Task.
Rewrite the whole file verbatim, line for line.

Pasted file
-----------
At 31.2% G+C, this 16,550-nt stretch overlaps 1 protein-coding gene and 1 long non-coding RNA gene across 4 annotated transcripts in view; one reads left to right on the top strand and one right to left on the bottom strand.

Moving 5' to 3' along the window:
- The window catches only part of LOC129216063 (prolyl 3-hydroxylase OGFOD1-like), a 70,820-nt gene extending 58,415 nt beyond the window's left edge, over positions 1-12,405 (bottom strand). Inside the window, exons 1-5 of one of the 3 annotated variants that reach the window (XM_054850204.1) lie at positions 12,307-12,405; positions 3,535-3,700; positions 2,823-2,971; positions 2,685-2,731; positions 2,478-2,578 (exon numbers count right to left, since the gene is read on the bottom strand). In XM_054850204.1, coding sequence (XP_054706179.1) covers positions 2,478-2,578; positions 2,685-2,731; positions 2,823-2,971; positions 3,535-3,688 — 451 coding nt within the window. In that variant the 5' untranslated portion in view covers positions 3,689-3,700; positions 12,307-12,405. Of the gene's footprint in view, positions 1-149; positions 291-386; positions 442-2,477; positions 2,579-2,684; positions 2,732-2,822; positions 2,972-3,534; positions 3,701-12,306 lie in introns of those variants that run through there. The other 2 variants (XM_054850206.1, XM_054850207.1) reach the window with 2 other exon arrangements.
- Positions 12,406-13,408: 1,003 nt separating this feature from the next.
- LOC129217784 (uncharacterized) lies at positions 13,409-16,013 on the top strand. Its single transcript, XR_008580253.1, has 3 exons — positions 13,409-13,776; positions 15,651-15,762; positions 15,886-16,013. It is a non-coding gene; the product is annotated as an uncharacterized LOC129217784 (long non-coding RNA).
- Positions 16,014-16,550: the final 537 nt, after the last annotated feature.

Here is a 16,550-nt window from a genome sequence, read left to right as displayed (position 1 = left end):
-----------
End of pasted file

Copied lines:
At 31.2% G+C, this 16,550-nt stretch overlaps 1 protein-coding gene and 1 long non-coding RNA gene across 4 annotated transcripts in view; one reads left to right on the top strand and one right to left on the bottom strand.

Moving 5' to 3' along the window:
- The window catches only part of LOC129216063 (prolyl 3-hydroxylase OGFOD1-like), a 70,820-nt gene extending 58,415 nt beyond the window's left edge, over positions 1-12,405 (bottom strand). Inside the window, exons 1-5 of one of the 3 annotated variants that reach the window (XM_054850204.1) lie at positions 12,307-12,405; positions 3,535-3,700; positions 2,823-2,971; positions 2,685-2,731; positions 2,478-2,578 (exon numbers count right to left, since the gene is read on the bottom strand). In XM_054850204.1, coding sequence (XP_054706179.1) covers positions 2,478-2,578; positions 2,685-2,731; positions 2,823-2,971; positions 3,535-3,688 — 451 coding nt within the window. In that variant the 5' untranslated portion in view covers positions 3,689-3,700; positions 12,307-12,405. Of the gene's footprint in view, positions 1-149; positions 291-386; positions 442-2,477; positions 2,579-2,684; positions 2,732-2,822; positions 2,972-3,534; positions 3,701-12,306 lie in introns of those variants that run through there. The other 2 variants (XM_054850206.1, XM_054850207.1) reach the window with 2 other exon arrangements.
- Positions 12,406-13,408: 1,003 nt separating this feature from the next.
- LOC129217784 (uncharacterized) lies at positions 13,409-16,013 on the top strand. Its single transcript, XR_008580253.1, has 3 exons — positions 13,409-13,776; positions 15,651-15,762; positions 15,886-16,013. It is a non-coding gene; the product is annotated as an uncharacterized LOC129217784 (long non-coding RNA).
- Positions 16,014-16,550: the final 537 nt, after the last annotated feature.

Here is a 16,550-nt window from a genome sequence, read left to right as displayed (position 1 = left end):